What killed King Joffrey in Game of Thrones? Who is more powerful, zombies or vampires? And why can’t you build a Death Star? TEST

Assistant Professor of Chemistry Raychelle Burks has the answers — and her mission is to show that no subject is too far-fetched for science to tackle.

“The process of science — of thinking critically and asking questions, of collecting data, of making projections — can be done with science fiction as well as with something ‘serious,’” she says. “Science is part of our everyday life, and it explains everyday stuff, including fictional stuff.”

Growing up, the Los Angeles native planned to become a lawyer until her 8th-grade class took a trip to Washington, D.C. When the group attended a presentation with the FBI’s forensic scientists, she suddenly saw science in a different light.

“When I saw this applied field, where it could help catch bad guys and could help free people, I realized science was eminently useful in an everyday way,” she says. Burks earned a master’s in forensic science and a PhD in analytical chemistry — a field she calls “the detective work of chemistry.” Rather than making things in the lab, analytical chemists find chemicals. After graduate school, Burks worked in a crime lab for a few years, an experience that informs her research. Her research group, which includes five students at St. Edward’s, is designing chemical sensors that change colors in the presence of particular substances like chemical weapons, explosives or illicit drugs.

But Burks doesn’t confine her work to the lab. She’s appeared in three seasons of Outrageous Acts of Science, the Science Channel show that investigates the science behind wacky videos people post online. And she has hosted American Chemical Society “Reactions” videos, which answer everyday scientific questions and out-of-this-world pop culture conundrums — like why roses smell sweet, why too much stress is bad for people, and, yes, whether it’s possible to build a Death Star.

“Sometimes science is taken too seriously, but you can use it to explain anything,” Burks says. “And that’s the fun part. There are people who study the science of which way should you brew coffee for maximum ‘coffee-ness,’ and I think that’s just as important as having a conversation about the Higgs-boson subatomic particle. I have the most fun when I’m talking about things that might be the most ridiculous, because people aren’t expecting you to have a formal scientific presentation about, say, why zombies are superior to vampires.”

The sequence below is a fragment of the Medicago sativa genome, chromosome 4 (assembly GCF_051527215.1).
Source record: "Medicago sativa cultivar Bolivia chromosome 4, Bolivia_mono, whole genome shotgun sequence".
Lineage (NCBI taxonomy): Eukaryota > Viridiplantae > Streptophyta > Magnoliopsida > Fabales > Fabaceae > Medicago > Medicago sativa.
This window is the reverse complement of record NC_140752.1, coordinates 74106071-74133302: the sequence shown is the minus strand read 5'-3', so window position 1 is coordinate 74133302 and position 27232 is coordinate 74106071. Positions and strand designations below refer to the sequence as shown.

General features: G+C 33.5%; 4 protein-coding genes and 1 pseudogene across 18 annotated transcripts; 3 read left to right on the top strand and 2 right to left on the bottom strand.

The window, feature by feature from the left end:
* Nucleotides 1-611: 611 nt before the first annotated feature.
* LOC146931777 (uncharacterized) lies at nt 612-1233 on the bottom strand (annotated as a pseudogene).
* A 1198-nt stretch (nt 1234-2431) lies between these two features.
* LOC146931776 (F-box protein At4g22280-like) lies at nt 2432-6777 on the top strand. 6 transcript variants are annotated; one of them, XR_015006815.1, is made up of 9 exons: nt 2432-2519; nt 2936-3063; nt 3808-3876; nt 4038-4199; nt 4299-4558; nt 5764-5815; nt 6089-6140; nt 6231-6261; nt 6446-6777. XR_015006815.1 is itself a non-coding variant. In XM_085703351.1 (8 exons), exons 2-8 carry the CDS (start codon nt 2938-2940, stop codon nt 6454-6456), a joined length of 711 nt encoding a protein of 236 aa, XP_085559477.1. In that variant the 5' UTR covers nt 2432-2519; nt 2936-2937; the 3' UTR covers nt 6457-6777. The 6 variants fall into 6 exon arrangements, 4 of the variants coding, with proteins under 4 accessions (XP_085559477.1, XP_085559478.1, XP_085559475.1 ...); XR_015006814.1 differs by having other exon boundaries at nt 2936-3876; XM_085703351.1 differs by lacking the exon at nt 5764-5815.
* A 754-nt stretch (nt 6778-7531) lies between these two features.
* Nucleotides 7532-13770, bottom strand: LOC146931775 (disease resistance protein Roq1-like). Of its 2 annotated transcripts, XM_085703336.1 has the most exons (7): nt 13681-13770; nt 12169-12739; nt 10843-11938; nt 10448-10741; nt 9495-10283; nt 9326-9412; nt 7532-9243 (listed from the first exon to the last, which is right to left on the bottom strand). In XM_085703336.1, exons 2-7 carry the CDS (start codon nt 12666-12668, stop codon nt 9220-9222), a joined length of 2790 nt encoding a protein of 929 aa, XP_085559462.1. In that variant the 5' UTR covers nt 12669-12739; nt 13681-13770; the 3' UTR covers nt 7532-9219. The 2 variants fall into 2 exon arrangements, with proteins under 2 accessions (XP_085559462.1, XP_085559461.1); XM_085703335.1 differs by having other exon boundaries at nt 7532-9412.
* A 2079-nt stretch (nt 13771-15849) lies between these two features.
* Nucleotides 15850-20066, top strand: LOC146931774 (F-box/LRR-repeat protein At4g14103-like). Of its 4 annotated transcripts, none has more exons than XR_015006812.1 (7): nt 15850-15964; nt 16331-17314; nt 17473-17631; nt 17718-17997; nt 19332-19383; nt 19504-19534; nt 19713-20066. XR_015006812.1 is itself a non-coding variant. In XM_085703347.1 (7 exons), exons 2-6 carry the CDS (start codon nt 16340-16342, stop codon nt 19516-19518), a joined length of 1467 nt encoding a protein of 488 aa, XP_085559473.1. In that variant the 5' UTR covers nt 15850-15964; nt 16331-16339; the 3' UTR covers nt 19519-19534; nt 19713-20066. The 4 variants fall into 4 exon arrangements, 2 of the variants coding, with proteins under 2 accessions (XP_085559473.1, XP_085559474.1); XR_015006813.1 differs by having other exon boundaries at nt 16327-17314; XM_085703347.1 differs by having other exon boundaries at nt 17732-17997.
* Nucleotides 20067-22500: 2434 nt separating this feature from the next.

The self-described “huge nerd” — Burks loves comic books, Walking DeadStar Trek and Star Wars — integrates her love for sci-fi and horror with her love of science. She attends genre conventions like Dragon Con, where she has moderated a panel on “Science of Game of Thrones,” and GeekGirlCon, where she manages the DIY Science Zone.

And she brings pop culture references into the St. Edward’s classroom when she can. “I relate to science in that way, and maybe my students can relate to it that way, too,” she explains. Burks uses examples from Breaking Bad, Alien and Predator when talking about acids and bases — and she punctuates her lectures with GIF or clips.

In April, Burks traveled to Los Angeles for a “science speed-dating” event at the Science and Entertainment Exchange, which connects scientists with writers, actors, directors and producers. By consulting on projects like TV shows and movies, scientists help the entertainment industry portray scientific concepts more accurately. For instance, a chemist provided consulting for Breaking Bad; a theoretical physicist consulted on both Thor movies. Burks, too, may consult on a project in the future.

By making science accessible, Burks reaches people who, like her 8th-grade self, just need an invitation to think about it in a new way. “The pop-culture topics bring science to a wider audience,” she says. “They demonstrate that science isn’t something hidden away in a lab only for experts.”

Burks has been selected as a U.S. Young Observer for the 2017 International Union of Pure and Applied Chemistry (IUPAC) General Assembly and World Chemistry Congress in Sao Paulo, Brazil, where she will present her research on the colorimetric detection of compounds using specially designed test arrays and color image analysis software. The Young Observer Program introduces the work of IUPAC to a new generation of distinguished researchers and provides them with an opportunity to address international scientific policy issues.

By Robyn Ross
Photography by Whitney Devin ’10